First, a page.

I don't want to rain on your parade, but just because there ain't an online rental biz yet, doesn't mean yours will be an instant success. Most likely, the key to its success will be what you offer and how. I'd recommend making the selection of products based on economics, your economics.

A scenario might be a product that costs you $100 to buy; $10 to ship to the customer; and $10 to administer; for a total of $120. Your customer will be at your website because of saving out-of-pocket money, right? So let's say you rent the product for $15 per month, plus a two-month deposit, and at the end of 12 months, the product belongs to the customer. This equals $210. You break even at six months. If this is competitive to buying the product, you're in great shape! If it's more, it could probably be as much as twenty percent more with little loss of business. By its nature, the cash/capital cycle is long in these transactions, so keep this in mind when writing your business plan.

It'd be natural to think volume -- think fast food-type volume -- even while the product isn't producing profit for six months (according to our scenario). It is producing economic benefits however, as it is your product until the end of the transaction and you're depreciating it as the customer is paying for it. If you do lose it due to someone "fleeing," it's a write-off as well.

With your idea, the type of items people would rent is also the easiest to make off with. You wouldn't be competitive renting cement mixers, but they would be easier to recover than say a scanner that moved to Cleveland. This and one other marketing thought leads me to prompt you to look at another way to do it.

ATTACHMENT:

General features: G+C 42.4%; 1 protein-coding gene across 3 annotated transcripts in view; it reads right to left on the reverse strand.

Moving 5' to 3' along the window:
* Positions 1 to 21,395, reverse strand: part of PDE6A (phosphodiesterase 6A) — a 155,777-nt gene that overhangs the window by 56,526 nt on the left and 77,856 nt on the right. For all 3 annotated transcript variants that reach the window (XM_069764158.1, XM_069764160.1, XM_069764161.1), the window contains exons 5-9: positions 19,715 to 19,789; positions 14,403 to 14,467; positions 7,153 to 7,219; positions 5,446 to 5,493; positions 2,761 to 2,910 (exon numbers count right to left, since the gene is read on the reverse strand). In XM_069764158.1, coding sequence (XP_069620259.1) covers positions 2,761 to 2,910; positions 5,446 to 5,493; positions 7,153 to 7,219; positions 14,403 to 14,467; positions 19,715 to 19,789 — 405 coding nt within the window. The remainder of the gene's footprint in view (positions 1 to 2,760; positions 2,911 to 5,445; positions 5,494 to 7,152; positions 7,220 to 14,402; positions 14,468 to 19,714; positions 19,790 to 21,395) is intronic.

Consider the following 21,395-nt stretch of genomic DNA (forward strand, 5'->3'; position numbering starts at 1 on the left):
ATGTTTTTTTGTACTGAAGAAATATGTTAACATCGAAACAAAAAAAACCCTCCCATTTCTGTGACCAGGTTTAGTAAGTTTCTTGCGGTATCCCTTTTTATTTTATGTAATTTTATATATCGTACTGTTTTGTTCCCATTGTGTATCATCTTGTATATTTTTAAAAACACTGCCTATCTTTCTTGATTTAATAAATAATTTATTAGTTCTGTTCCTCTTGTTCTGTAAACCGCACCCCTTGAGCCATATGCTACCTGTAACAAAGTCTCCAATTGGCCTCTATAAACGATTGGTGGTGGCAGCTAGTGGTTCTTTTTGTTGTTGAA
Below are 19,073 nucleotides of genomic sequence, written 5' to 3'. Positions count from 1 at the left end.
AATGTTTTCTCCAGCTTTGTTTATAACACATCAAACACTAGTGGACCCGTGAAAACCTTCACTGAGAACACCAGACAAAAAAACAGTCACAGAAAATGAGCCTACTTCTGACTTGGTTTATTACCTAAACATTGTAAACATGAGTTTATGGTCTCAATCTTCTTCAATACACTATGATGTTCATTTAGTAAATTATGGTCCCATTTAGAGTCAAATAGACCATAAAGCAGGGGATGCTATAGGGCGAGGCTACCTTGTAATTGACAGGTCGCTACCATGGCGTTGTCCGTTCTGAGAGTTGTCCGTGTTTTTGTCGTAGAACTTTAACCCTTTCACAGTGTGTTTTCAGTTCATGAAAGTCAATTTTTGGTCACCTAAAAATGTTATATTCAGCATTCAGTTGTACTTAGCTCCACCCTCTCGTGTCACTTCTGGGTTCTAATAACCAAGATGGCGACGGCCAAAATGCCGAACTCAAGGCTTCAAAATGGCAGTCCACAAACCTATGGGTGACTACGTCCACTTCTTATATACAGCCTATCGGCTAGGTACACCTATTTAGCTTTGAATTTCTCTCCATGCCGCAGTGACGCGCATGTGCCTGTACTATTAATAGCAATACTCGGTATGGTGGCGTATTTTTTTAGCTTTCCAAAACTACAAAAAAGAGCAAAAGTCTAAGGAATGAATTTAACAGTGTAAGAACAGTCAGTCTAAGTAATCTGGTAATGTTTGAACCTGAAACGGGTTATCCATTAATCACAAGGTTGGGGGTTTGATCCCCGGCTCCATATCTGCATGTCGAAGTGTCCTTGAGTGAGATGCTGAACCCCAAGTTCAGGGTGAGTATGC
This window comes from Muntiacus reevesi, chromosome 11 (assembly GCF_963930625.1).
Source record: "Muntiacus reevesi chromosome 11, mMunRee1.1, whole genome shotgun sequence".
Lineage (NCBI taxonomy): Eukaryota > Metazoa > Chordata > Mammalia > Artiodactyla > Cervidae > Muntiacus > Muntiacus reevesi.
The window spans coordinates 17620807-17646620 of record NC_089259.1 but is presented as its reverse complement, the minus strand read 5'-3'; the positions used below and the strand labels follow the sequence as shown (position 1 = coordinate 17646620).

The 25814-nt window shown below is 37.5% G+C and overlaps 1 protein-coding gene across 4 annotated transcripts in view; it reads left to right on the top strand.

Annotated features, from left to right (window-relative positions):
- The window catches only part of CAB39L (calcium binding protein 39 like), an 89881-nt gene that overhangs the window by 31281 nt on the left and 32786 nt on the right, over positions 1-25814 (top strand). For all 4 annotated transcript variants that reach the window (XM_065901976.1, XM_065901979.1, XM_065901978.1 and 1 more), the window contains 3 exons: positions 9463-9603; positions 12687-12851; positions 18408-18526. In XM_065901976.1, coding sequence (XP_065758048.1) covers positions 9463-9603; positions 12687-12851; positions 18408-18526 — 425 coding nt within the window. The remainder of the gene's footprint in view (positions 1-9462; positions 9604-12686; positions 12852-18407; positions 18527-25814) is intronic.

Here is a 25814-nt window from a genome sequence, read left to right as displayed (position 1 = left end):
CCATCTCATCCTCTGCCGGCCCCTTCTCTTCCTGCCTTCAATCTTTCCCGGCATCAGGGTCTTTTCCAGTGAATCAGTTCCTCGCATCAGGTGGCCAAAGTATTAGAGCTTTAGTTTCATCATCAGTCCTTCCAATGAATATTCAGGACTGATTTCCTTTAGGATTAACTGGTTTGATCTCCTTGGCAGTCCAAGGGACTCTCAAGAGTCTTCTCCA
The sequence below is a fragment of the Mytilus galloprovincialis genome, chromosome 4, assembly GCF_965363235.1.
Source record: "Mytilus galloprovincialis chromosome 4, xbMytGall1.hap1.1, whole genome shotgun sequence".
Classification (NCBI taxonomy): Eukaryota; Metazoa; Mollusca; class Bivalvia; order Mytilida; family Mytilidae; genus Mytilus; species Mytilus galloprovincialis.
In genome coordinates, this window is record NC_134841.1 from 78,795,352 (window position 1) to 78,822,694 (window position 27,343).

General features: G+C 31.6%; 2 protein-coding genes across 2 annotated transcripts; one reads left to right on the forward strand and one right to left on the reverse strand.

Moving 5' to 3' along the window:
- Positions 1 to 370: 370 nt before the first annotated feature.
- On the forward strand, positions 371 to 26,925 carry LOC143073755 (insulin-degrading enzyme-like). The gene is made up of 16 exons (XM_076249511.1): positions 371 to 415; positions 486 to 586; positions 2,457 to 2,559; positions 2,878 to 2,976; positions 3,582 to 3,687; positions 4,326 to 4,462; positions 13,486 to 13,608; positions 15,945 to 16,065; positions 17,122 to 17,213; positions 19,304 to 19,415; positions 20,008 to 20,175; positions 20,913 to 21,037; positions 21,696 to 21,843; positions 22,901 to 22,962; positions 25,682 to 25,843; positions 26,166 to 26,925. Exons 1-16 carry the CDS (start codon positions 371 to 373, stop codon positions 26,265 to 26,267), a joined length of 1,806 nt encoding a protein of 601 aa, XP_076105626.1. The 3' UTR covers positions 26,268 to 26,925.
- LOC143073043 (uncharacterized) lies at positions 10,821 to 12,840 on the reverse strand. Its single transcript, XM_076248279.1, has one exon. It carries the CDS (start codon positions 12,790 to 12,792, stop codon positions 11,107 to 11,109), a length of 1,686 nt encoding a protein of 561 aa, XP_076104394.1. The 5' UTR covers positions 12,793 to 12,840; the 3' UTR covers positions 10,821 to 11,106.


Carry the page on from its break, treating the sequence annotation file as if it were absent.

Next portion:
Can You Mix Up Your Marketing Strategies?

Since you didn't ask for limited thinking -- have you thought about renting only in markets where you're located? No, I don't mean just where you are. I mean where you have, how shall I say, representation? A good mix of great priced products, a tight recovery and collection program (20% or less loss), and a war chest of cash is a menu for a delectable biz meal. My sense is that the economies of scale say the "winners" are at higher levels of volume. I mean literally thousands, multiple thousands of products per month. Incidentally, it's at this level that the benefits of depreciation become very real. This too means that your buying power will be greater and that translates to lower costs and higher profits.

Distribution and recovery are sort of like waiting tables and taking out the garbage. If you are sitting on the deck of your Malibu beach house, in your lawn chair, with your lap top, how would you attempt to recover that $200 scanner you rented to that customer in Virginia Beach, who paid the deposit and one payment then stopped?

My recommendation is to think about all those local rental stores out there, those that rent the cement mixers and color TVs. Wouldn't they be ideal candidates for a cooperative program of some kind? A business model that included local market participation would go a long way to keep loss rates, both of product and collection, low. It could also provide a fundamental base for growth.

The most expensive item on your menu, in terms of cost, should be marketing and advertising. I'd also recommend that you factor in as much "new" into the products as possible. One idea would be MP3 players. Another would be portable DVD viewers. These are new product categories right now. MP3 has the potential to be very big. The economics are good too.

Anybody Else on Your Cloud?

Are you really alone out there? No. Take a look at http://www.rentit.com. While they list a plethora of products on the site, only tools and apartments work. This is only a "link site" that's appearing to attempt to sell advertising to those local rental stores. Quite a few sites offer rental business equipment; however, their thrust is to rent to people within their own market. Where have I heard that before?

Hope this Helps!

Kent Capener of Capener Consulting